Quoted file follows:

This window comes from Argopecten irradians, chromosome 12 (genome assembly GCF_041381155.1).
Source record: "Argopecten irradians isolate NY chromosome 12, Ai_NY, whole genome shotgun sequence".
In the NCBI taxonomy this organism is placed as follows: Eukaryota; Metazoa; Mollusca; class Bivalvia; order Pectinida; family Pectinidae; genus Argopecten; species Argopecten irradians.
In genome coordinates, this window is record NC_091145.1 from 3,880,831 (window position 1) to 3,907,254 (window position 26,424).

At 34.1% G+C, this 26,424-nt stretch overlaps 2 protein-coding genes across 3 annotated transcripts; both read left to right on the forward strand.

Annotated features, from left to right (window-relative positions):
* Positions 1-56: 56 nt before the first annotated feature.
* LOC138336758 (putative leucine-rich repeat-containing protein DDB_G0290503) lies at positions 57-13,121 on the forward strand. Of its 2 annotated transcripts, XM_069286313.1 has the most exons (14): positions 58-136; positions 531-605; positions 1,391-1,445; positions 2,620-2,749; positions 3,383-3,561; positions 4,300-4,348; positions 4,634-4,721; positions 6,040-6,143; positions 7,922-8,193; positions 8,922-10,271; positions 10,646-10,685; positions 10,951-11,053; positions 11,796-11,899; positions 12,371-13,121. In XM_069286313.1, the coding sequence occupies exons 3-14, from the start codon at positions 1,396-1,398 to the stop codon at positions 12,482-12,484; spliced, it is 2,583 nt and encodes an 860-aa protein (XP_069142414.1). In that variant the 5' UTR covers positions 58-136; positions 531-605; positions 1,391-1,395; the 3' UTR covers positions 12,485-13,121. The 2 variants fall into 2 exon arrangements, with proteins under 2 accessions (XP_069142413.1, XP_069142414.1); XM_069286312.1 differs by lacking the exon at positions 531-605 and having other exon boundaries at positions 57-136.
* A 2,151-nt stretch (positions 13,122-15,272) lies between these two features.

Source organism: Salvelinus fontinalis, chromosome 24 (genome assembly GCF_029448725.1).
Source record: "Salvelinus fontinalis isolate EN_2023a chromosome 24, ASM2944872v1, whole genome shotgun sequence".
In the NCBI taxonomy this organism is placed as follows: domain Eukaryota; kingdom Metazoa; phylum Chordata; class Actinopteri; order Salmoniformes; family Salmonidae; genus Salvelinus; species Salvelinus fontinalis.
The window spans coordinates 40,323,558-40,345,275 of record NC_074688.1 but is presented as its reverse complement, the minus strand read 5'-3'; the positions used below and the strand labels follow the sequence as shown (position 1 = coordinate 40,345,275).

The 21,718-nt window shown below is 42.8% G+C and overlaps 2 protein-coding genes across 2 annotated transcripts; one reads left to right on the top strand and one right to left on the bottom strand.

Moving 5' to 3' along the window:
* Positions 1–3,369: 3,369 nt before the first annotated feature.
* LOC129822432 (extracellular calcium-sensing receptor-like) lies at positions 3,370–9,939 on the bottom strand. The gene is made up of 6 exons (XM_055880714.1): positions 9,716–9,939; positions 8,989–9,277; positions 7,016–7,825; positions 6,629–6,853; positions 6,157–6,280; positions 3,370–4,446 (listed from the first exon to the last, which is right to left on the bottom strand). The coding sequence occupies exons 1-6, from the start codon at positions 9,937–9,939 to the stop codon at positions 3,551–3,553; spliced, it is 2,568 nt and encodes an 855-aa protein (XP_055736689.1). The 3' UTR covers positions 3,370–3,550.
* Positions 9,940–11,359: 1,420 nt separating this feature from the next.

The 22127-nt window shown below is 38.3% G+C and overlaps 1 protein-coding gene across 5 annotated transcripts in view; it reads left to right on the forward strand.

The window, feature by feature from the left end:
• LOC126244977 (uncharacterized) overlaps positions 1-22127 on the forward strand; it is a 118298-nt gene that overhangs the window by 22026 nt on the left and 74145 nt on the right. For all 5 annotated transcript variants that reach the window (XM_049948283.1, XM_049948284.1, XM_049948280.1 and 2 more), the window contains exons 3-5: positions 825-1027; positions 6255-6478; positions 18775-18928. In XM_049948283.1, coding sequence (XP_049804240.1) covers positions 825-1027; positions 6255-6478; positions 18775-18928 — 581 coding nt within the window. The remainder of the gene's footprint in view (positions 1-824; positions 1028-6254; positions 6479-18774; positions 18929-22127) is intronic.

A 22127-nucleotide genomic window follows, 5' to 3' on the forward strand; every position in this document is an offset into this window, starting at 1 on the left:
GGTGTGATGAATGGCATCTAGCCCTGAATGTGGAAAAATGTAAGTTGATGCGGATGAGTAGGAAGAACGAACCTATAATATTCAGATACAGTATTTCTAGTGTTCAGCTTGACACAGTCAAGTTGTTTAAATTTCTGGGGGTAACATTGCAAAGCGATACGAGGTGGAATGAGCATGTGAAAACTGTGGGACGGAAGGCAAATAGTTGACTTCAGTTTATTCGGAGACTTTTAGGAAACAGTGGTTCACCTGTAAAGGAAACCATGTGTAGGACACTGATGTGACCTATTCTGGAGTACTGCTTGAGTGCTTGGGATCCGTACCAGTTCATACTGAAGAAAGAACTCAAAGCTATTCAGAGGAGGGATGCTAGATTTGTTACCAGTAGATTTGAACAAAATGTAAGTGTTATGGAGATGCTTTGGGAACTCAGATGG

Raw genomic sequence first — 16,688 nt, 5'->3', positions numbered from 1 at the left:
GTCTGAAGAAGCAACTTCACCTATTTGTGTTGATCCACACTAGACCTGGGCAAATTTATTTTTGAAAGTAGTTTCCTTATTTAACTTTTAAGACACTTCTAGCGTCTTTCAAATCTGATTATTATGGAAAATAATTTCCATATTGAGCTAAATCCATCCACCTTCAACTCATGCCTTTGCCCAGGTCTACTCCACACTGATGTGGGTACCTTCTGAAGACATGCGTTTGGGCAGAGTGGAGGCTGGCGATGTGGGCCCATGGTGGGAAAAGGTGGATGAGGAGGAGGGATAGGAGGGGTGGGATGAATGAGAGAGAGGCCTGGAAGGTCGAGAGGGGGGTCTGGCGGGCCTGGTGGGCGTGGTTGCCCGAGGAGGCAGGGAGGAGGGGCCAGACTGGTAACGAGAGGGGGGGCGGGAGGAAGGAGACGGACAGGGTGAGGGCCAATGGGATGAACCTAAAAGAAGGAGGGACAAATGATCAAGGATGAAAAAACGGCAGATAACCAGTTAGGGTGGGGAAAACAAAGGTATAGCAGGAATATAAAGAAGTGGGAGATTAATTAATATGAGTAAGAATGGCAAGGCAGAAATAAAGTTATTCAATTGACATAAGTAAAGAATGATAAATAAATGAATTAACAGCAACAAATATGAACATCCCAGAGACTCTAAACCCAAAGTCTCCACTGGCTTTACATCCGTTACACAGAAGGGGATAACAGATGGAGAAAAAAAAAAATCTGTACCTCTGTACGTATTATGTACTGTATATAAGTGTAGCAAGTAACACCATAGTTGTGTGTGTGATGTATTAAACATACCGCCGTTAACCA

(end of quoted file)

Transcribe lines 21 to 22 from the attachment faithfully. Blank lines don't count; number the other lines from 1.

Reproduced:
• LOC126244977 (uncharacterized) overlaps positions 1-22127 on the forward strand; it is a 118298-nt gene that overhangs the window by 22026 nt on the left and 74145 nt on the right. For all 5 annotated transcript variants that reach the window (XM_049948283.1, XM_049948284.1, XM_049948280.1 and 2 more), the window contains exons 3-5: positions 825-1027; positions 6255-6478; positions 18775-18928. In XM_049948283.1, coding sequence (XP_049804240.1) covers positions 825-1027; positions 6255-6478; positions 18775-18928 — 581 coding nt within the window. The remainder of the gene's footprint in view (positions 1-824; positions 1028-6254; positions 6479-18774; positions 18929-22127) is intronic.

A 22127-nucleotide genomic window follows, 5' to 3' on the forward strand; every position in this document is an offset into this window, starting at 1 on the left: